I believe, my lord, I may now take my leave of you for ever. You are no longer that resolute minister, who had spirit to support the most violent measures; who compensated for the want of good and great qualities, by a brave determination, which some people admired and relied on, to maintain himself without them. The reputation of obstinacy and perseverance might have supplied the place of all the absent virtues. You have now added the last negative to your character, and meanly confessed, that you are destitute of the common spirit of a man. Retire, then, my lord, and hide your blushes from the world; for with such a load of shame, even black may change its colour. A mind such as yours, in the solitary hours of domestic enjoyment, may still find topics of consolation. You may find it in the memory of violated friendship; in the afflictions of an accomplished prince, whom you have disgraced and deserted; and in the agitations of a great country, driven, by your counsels, to the brink of destruction.

The palm of ministerial firmness is now transferred to Lord North. He tells us so himself, and with the plenitude of the ore rotundo *; and I am ready enough to believe, that, while he can keep his place, he will not easily be persuaded to resign it. Your grace was the firm minis ster of yesterday: Lord North is the firm minister of today. To-morrow, perhaps his majesty, in his wisdom, may give us a rival for you both. You are too well ac

* This eloquent person has got as far as the discipline of Demosthenes. Ile constantly speaks with pebbles in his mouth, to improve his articulation.

quainted with the temper of your late allies, to think it possible, that Lord North should be permitted to govern this country. If we may believe common fame, they have shown him their superiority already. His majesty is indeed too gracious to insult his subjects, by choosing his first minister from among the domestics of the Duke of Bedford. That would have been too gross an qutrage to the three kingdoms. Their purpose, however, is equally answered by pushing forward this unhappy figure, and forcing it to bear the odium of measures which they in reality direct. Without immediately appearing to govern, they possess the power, and distribute the emoluments of government as they think proper. They still adhere to the spirit of that calculation, which made Mr. Luttrell representative of Middlesex. Far from regretting your retreat, they assure us very grávely, that it increases the real strength of the ministry. According to this way of reasoning, they will probably grow stronger, and more flourishing, every hour they exist; for, I think, there is hardly a day passes in which some one or other of his majesty's servants does not leave them to improve by the loss of his assistance. But, alas! their countenances speak a different language. When the members drop off, the main body cannot be insensible of its approaching dissolution. Even the violence of their proceedings is a signal of despair. Like broken tenants, who have had warning to quit the premises, they curse their landlord, destroy the fixtures, throw every thing into confusion, and care not what mischief they do to the estate.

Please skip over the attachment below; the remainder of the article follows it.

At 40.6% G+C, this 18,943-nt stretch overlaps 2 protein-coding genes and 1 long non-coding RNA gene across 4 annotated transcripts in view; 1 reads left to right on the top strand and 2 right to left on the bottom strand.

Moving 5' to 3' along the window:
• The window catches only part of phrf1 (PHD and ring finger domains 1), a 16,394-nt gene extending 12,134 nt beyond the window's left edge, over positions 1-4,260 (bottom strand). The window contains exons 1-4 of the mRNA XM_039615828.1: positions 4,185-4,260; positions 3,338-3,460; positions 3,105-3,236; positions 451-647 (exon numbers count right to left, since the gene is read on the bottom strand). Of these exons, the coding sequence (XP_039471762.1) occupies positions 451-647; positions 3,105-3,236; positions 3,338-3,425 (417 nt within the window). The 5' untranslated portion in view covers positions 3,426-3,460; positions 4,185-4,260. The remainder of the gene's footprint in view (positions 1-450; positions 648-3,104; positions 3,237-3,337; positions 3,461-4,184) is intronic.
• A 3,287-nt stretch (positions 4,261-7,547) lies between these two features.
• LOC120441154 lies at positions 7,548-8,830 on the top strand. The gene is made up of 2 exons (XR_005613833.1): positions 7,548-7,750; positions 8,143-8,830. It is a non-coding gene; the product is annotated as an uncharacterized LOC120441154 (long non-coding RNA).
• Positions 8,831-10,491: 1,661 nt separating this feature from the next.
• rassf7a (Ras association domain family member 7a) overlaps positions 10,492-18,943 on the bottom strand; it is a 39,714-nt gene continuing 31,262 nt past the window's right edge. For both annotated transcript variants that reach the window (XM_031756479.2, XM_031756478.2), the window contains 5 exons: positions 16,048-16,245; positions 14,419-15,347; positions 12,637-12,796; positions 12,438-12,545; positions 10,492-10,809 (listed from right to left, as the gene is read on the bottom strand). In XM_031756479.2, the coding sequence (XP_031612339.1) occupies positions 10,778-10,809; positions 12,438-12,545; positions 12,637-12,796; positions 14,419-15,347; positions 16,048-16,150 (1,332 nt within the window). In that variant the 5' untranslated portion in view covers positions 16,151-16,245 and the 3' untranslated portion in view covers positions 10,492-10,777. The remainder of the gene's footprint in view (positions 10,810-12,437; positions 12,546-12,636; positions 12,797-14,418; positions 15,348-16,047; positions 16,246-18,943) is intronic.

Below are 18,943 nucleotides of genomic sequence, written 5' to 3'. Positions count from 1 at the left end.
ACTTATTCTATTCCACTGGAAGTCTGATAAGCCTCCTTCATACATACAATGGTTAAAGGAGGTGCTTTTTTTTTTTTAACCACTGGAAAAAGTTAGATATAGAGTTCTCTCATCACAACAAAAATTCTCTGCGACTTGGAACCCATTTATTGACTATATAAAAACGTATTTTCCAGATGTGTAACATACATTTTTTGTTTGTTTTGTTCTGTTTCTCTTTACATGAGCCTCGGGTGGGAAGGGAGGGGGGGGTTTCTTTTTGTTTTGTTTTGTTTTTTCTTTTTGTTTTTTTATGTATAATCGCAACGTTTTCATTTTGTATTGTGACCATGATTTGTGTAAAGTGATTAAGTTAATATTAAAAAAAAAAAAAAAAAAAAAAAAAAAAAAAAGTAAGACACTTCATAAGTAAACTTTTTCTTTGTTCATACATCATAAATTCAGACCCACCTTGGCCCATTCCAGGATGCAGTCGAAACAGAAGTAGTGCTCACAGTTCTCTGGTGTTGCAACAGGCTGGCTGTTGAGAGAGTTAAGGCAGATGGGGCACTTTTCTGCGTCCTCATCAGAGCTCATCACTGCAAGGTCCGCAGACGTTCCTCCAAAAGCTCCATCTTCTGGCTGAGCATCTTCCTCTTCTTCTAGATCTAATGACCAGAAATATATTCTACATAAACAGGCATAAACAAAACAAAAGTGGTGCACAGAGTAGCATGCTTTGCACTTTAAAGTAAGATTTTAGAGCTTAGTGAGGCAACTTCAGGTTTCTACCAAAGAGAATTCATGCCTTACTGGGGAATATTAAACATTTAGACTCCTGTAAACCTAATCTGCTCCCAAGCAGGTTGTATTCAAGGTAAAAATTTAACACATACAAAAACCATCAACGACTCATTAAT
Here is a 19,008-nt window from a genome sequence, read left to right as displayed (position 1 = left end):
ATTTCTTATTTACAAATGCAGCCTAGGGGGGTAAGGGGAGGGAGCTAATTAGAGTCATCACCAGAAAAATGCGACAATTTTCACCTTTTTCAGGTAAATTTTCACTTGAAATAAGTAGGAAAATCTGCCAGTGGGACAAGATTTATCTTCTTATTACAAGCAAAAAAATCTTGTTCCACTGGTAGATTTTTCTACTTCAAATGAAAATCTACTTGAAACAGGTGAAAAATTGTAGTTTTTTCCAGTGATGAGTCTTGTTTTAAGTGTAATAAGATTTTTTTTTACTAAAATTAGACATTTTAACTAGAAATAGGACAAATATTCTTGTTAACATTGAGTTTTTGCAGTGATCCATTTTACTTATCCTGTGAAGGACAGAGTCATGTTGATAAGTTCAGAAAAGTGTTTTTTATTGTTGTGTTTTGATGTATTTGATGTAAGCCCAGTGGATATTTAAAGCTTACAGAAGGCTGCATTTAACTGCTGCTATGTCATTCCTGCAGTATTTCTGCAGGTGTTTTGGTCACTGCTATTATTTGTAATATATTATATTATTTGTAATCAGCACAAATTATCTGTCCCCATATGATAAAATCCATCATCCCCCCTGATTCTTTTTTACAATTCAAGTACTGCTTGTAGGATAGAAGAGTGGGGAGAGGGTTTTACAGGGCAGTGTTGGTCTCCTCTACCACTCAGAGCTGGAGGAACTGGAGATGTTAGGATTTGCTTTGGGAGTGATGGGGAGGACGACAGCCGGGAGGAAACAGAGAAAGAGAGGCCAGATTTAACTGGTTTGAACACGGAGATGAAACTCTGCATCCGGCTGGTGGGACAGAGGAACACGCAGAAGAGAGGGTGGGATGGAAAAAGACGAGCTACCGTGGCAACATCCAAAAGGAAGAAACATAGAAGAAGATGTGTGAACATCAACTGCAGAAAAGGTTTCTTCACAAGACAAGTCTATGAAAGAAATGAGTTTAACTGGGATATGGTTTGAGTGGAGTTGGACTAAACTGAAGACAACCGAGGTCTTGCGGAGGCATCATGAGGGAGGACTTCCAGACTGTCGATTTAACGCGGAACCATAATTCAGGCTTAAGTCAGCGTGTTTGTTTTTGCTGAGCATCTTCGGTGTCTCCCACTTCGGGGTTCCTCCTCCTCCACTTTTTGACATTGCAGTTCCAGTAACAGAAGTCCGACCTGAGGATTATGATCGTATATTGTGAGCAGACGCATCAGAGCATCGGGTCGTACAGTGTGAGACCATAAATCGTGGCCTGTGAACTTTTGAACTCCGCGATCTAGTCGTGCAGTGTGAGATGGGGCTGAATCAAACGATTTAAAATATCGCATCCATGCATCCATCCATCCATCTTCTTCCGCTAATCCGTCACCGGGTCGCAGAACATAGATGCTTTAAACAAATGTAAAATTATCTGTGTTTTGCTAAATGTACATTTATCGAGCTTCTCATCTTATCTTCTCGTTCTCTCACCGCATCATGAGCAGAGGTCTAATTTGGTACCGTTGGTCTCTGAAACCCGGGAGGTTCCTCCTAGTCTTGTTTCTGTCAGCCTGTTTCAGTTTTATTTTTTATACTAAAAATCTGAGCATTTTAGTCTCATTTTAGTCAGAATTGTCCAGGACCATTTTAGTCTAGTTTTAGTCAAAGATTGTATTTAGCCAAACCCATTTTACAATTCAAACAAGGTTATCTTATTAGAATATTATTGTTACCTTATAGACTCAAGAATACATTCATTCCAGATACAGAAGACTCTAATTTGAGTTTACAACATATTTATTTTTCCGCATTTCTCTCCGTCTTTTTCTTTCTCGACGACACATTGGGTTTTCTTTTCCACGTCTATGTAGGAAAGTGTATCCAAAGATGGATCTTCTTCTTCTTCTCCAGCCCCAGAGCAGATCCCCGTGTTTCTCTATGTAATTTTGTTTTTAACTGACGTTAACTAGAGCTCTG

March 19, 1770. I BELIEVE there is no man, however indiffe rent about the interests of this country, who will not readily confess, that the situation to which we are now reduced, whether it has arisen from the violence of faction, or from an arbitrary system of government, justi. fies the most melancholy apprehensions, and calls for the exertion of whatever wisdom, or vigour is left among

The king's answer to the remonstrance of the city of London, and the measures since adopted by the ministry, amount to a plain declaration, that the principle, on which Mr. Luttreil was seated in the House of Commons, is to be supported in all its consequences, and carried to its utmost extent. The same spirit, which violated the freedom of election, now invades the declaration and bill of rights, and threatens to punish the subject for exercising a privilege, hitherto undisputed, of petitioning the crown. The grievances of the people are aggravated by insults; their complaints. not merely disregarded, but checked by authority; and every one of those acts, against which they remonstrated, confirmed by the king's decisive approbation. At such a moment, no honest man will remain silent, or inactive. However distinguished by rank, or property, in the rights of freedom we are all equal. As we are Englishmen, the least considerable man among us has an interest equal to the proudest nobleman, in the laws and